Elizabeth Banks rolled down Massachusetts Ave. on Friday afternoon in a Rolls Royce during the Hasty Pudding’s Woman of the Year parade, followed by a roast and press conference inside Farkas Hall.
For the most part, Harvard affiliates know Harvard University police officers as the men and women who patrol campus events, frequent the dining halls, and help freshmen move into their dorms. Within the department’s walls, though, HUPD is divided over incidents involving female officers and officers of color, and allegations of favoritism and retaliation.
Citing Toxic Culture and Administrator Departures, Harvard School of Public Health Faculty Repeatedly Weighed Voting No Confidence in Dean
On Dec. 20, 2018, around 40 faculty filtered into the Dean’s Conference Room at the Harvard School of Public Health for an unusual discussion, without the attendance of Dean Michelle A. Williams. They would soon consider taking a dramatic action in her absence: a vote of no confidence in her leadership.
Beginning with a dean's decision to represent Harvey Weinstein and ending with a graduate student strike, 2019 was an eventful year at Harvard. Students pushed for change via protests, whether they called for an ethnic studies program or for divestment. Outside news touched campus, too, as University affiliates examined Harvard's relationship to Jeffrey Epstein. Here, The Crimson reviews ten stories that defined the past twelve months on campus.
The past decade at Harvard has been anything but boring. The University witnessed a bevy of challenges — cheating scandals and financial troubles, lawsuits and strikes. Here, The Crimson takes a look back at stories that defined Harvard over the past ten years.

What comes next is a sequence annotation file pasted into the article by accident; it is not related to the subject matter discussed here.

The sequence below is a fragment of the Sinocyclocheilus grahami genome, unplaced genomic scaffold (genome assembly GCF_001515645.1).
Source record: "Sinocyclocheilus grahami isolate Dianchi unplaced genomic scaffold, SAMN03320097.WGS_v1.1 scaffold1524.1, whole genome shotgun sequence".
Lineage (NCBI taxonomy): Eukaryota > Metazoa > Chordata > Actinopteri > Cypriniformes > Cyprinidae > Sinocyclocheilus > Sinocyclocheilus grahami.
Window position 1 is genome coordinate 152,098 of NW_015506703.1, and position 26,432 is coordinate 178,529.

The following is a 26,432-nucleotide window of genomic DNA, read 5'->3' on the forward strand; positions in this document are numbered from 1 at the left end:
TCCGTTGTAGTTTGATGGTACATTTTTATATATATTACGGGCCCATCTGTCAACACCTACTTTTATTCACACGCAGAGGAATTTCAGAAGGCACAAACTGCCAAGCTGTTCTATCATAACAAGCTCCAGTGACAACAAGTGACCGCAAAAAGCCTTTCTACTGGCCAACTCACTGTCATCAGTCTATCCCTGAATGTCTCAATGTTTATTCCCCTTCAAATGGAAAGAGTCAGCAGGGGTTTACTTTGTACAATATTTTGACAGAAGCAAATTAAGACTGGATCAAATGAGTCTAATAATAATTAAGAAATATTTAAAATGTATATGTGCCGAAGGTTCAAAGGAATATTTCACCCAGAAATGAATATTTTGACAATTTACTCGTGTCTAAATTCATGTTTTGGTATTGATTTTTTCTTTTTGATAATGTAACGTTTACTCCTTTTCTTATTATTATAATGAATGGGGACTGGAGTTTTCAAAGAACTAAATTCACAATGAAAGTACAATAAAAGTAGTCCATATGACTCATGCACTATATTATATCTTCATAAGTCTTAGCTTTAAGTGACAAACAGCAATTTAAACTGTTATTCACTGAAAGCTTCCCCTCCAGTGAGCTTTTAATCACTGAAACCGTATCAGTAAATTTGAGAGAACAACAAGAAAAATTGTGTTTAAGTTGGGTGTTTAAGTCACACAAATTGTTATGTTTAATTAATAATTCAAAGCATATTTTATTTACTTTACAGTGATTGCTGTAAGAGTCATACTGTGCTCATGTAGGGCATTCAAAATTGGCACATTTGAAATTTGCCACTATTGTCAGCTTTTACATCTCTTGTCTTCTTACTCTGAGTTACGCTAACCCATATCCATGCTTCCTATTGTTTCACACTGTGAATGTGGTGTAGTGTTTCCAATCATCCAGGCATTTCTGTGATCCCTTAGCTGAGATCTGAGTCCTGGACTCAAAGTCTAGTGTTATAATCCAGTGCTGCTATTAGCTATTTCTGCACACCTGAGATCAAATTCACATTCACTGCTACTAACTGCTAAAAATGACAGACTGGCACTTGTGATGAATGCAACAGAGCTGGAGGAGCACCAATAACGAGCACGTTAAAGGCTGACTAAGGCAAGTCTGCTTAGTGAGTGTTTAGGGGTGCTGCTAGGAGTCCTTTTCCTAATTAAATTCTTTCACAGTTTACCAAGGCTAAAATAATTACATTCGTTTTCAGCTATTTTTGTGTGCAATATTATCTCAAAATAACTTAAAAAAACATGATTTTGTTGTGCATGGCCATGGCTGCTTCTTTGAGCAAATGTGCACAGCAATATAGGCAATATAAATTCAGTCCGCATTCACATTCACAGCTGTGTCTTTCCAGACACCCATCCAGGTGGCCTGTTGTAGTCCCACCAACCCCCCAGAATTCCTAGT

On Dec. 3, Harvard’s graduate student union went on strike. The Crimson is updating this article with a summary of what went down every day of the strike.
This year’s Harvard freshmen — like those who came before them — are an exceedingly well-off group relative to the country at large. More than 27 percent of members of the Class of 2023 who answered a question about parental income in a recent Crimson survey said their families make $250,000 or more per year — earnings higher than 95 percent of American households.
Should Bill Bartley have to leave the neighborhood, he will take a piece of its history with him. Yet his departure would be but one of many, part of a long, gradual erosion of the landmarks that have distinguished Harvard Square for many years. And as the face of the Square changes, small business owners have no choice but to confront a version of the neighborhood’s future that may no longer save space for them.
Hundreds lost loved ones to Boston's 1942 Cocoanut Grove fire, the deadliest nightclub conflagration in U.S. history. The blaze and its aftermath — and a Harvard professor's study of the bereaved — would reshape the way America and the world understood grief.
Five Harvard undergraduates stepped up to testify in favor of affirmative action in the admissions trial this week. The Crimson breaks down who they are and where they're from — and what drove them to speak up in court.